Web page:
Legal Cost Specialists

Bad will drafting

Today’s post is off-topic. Perhaps for that very reason it may be the most useful one you ever read on this blog. It is about will writing.

Many wills leave certain specific legacies of fixed amounts of money to individuals or organisations (eg £1,000 to a grandchild or £500 to a charity). The residue (ie whatever is left over) is then given to an individual or individuals (usually close family) in specific proportions/percentages.

Making specific legacies of fixed sums is a terrible idea and, in my view, solicitors drafting wills in this manner (at least without giving very clear warnings to their clients) are acting negligently.

Making specific legacies of fixed sums runs a very significant risk that the amount will either be too large or too small by the time the person dies.

I had a step-grandmother who had originally intended her nephew to inherit everything. At the time, she had assets of perhaps £100,000. At some stage she updated her will to leave £10,000 each to a step-daughter and her husband. That would still have left the majority of her estate to the nephew as intended. A few years later she developed dementia and needed to go into a nursing home.  Under the rules relating to state assistance with the cost of nursing care, if your capital is above £23,250 you will usually have to pay your care fees in full.  Only once the capital drops below £23,250 might you start to get state assistance towards the care costs. By the time she died, her savings were little more than £20,000. The specific legacies were paid out of the estate first and the nephew was left with virtually nothing. This was clearly not what my step-grandmother had intended but this was the consequence of the way the will had been written.

Earlier last year, an elderly aunt became unwell and it was clear she would need to go into a nursing home. Her financial assets were such that she would initially have had to pay entirely for her nursing care.  In the event, she died shortly afterwards and before going into a nursing home. When we subsequently looked at her will, it had been drafted in a similar way to the above example whereby there were several generous legacies to various friends and charities with the residue to be distributed amongst various of her relatives which, at the time the will was drafted, would have been the bulk of her estate. Again, if she had lived several years after going into a nursing home, the relatives would probably have received nothing.

Equally, a specific request for a fixed sum may end up being far too little. For example, how many wills were written in the 1970s leaving £100 to a young grandchild, which may have seemed relatively generous at the time, but where the will was never updated and by the time the grandparent dies 30-40 years later the amount was little short of an insult due to the impact of inflation? A combination of inflation, rising house prices significantly increasing the value of an estate and the possibility that the deceased themselves may have inherited significant sums since they last wrote their will, means that a fixed sum may be far lower than the deceased would have intended as a proportion of their overall wealth at the point of death.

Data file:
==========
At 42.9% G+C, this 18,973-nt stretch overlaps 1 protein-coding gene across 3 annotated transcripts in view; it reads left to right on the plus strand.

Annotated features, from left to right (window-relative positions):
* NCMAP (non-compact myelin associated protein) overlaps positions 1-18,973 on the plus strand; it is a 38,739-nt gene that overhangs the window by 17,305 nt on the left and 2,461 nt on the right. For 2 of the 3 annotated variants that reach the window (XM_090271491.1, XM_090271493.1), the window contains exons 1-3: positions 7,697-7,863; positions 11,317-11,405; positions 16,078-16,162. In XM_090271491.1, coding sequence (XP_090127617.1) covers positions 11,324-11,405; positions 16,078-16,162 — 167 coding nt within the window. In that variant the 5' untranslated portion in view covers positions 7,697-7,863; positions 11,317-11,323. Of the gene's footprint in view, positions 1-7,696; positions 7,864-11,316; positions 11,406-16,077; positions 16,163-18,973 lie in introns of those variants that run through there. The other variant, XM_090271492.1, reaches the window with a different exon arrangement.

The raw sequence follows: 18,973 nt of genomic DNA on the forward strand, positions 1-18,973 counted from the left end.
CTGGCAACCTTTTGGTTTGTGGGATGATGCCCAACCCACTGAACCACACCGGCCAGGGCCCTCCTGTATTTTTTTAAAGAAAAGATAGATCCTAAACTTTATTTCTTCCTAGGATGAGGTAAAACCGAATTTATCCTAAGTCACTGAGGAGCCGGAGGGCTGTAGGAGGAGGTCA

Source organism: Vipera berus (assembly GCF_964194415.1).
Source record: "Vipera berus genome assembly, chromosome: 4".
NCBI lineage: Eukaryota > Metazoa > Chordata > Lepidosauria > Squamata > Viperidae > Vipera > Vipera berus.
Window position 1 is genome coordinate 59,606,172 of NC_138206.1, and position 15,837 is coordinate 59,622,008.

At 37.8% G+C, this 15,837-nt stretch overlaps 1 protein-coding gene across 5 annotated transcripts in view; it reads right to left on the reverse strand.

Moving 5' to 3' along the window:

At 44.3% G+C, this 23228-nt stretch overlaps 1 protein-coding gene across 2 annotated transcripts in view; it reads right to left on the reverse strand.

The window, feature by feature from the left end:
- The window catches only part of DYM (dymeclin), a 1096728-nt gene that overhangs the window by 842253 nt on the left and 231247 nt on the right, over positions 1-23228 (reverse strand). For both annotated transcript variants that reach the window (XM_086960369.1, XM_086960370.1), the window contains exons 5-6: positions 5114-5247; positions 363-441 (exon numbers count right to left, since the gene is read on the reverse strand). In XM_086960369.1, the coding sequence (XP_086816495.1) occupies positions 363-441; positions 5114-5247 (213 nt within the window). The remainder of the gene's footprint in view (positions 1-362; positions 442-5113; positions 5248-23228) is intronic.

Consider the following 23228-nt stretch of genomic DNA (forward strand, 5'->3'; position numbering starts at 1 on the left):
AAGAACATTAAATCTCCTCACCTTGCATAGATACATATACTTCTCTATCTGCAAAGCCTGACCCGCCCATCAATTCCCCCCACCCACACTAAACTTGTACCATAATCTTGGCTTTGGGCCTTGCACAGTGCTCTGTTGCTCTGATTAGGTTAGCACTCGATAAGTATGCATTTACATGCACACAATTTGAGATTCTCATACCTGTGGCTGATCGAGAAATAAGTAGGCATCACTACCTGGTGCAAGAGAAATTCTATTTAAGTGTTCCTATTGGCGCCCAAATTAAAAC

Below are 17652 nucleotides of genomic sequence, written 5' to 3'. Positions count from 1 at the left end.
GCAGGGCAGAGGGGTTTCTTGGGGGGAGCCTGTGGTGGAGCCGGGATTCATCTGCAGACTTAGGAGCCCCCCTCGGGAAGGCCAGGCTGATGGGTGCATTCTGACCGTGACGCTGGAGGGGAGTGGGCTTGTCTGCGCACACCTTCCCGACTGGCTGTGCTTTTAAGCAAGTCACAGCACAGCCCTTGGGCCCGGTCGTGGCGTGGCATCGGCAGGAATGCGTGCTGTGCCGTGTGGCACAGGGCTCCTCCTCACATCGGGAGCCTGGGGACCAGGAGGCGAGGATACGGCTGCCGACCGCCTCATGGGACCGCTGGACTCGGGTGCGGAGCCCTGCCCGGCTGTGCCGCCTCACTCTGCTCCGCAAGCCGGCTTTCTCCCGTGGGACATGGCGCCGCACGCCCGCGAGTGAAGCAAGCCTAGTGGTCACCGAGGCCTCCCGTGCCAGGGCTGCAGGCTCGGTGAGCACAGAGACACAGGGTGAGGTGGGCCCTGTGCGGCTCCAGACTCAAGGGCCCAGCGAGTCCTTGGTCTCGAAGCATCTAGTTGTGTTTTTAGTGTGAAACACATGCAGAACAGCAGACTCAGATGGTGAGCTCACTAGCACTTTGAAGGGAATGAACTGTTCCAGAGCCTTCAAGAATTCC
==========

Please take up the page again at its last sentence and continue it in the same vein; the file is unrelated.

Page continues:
The solution to this is very simple. Any specific monetary legacies should always be expressed as a percentage of the value of the estate.

To illustrate, at the point of drafting a will, a person has total assets worth £100,000. A badly drafted will might look like this:

£1,000 to my friend Bob

£2,000 to each of my three grandchildren

£2,000 to Cancer Research

£1,000 to Help the Aged

The residue to be divided equally between my three children

Instead, the same will should be drafted:

The reside to be divided as follows:

1% to my friend Bob

2% to each of my three grandchildren

2% to Cancer Research

1% to Help the Aged

30% to each of my three children

If at the time of death, the value of the estate has increased or decreased, each of the beneficiaries receive the same proportion of the estate as before but in greater or lesser amounts in money terms.  Any increase or decrease will not cause any of the beneficiaries to suffer disproportionately or lose out entirely (unless there is nothing in the estate to distribute).

It is, of course, always sensible to review and update your will on a regular basis. However, many potential problems could be avoided if wills were drafted properly in the first instance.

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